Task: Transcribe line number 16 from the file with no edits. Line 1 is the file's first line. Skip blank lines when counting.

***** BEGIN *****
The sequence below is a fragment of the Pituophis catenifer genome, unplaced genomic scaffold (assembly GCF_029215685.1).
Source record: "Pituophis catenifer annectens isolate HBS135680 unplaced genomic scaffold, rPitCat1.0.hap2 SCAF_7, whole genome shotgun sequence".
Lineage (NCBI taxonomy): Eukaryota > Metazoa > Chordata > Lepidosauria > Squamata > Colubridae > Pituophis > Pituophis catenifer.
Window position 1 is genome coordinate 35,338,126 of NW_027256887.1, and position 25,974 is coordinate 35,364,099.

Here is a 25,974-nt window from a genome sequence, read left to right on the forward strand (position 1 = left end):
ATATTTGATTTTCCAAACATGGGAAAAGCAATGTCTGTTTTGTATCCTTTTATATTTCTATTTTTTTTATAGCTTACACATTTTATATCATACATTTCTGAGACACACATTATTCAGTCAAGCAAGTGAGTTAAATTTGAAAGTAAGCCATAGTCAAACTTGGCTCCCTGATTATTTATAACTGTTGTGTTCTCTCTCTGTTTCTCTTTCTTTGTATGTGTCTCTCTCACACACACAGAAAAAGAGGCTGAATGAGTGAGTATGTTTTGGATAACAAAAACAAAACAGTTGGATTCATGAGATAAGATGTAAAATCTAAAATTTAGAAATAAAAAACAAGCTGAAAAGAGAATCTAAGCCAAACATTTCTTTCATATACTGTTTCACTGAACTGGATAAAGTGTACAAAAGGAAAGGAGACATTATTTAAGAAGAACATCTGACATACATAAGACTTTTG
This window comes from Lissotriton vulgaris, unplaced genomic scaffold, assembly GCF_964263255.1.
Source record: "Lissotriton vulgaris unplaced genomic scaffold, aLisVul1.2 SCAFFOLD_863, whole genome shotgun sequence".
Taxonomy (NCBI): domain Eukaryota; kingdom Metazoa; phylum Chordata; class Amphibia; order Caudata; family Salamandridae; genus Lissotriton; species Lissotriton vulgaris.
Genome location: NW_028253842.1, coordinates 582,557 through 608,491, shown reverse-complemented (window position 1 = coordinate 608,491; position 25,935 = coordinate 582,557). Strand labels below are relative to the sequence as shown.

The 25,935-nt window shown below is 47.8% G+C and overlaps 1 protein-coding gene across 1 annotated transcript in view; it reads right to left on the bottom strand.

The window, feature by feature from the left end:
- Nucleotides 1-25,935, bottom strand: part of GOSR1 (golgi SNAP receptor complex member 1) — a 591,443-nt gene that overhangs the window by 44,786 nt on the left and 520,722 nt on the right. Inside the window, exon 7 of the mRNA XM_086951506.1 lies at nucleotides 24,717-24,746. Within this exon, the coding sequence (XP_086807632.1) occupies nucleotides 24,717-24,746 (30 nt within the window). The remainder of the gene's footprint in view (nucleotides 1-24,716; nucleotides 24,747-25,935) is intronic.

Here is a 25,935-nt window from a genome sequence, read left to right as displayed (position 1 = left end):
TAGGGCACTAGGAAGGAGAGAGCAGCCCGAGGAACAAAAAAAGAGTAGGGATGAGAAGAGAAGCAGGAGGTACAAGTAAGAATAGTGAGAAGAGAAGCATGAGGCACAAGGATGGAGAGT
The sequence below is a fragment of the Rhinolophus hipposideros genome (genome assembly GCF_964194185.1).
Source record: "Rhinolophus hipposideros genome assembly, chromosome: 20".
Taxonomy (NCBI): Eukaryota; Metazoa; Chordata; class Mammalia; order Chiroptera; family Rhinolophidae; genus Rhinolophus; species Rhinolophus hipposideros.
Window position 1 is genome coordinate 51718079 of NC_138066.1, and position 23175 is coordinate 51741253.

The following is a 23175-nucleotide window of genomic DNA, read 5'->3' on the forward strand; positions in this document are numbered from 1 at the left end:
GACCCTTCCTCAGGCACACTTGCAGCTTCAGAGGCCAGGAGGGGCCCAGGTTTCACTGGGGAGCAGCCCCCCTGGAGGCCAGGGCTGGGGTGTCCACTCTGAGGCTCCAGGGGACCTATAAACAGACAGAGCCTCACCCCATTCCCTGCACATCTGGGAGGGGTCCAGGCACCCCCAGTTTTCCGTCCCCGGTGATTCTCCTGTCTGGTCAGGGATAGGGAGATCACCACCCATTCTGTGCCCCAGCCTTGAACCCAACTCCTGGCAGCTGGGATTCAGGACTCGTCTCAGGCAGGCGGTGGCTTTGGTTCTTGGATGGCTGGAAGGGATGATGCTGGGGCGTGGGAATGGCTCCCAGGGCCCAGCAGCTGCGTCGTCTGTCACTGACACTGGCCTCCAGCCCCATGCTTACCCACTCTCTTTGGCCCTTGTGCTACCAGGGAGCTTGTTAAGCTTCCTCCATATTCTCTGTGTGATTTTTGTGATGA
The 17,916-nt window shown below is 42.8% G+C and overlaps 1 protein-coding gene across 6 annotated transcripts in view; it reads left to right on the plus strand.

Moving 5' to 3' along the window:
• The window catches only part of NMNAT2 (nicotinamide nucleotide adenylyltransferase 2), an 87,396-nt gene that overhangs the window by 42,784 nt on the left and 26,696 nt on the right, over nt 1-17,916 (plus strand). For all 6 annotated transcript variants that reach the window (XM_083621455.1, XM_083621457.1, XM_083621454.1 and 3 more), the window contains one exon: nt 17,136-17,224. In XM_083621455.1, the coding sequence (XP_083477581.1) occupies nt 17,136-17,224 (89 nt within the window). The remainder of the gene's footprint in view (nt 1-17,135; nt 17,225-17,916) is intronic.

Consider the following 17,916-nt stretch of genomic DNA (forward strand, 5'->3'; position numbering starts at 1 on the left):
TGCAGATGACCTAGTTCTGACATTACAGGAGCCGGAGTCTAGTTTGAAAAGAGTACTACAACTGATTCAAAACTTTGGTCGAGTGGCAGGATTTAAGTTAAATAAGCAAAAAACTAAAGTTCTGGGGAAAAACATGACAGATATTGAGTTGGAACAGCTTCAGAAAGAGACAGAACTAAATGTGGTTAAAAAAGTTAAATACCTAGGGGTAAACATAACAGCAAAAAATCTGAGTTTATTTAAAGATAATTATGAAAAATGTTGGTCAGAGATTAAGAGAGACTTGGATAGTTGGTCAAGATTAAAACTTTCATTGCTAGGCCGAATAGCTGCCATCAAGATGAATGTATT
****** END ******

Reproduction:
The sequence below is a fragment of the Rhinolophus hipposideros genome (genome assembly GCF_964194185.1).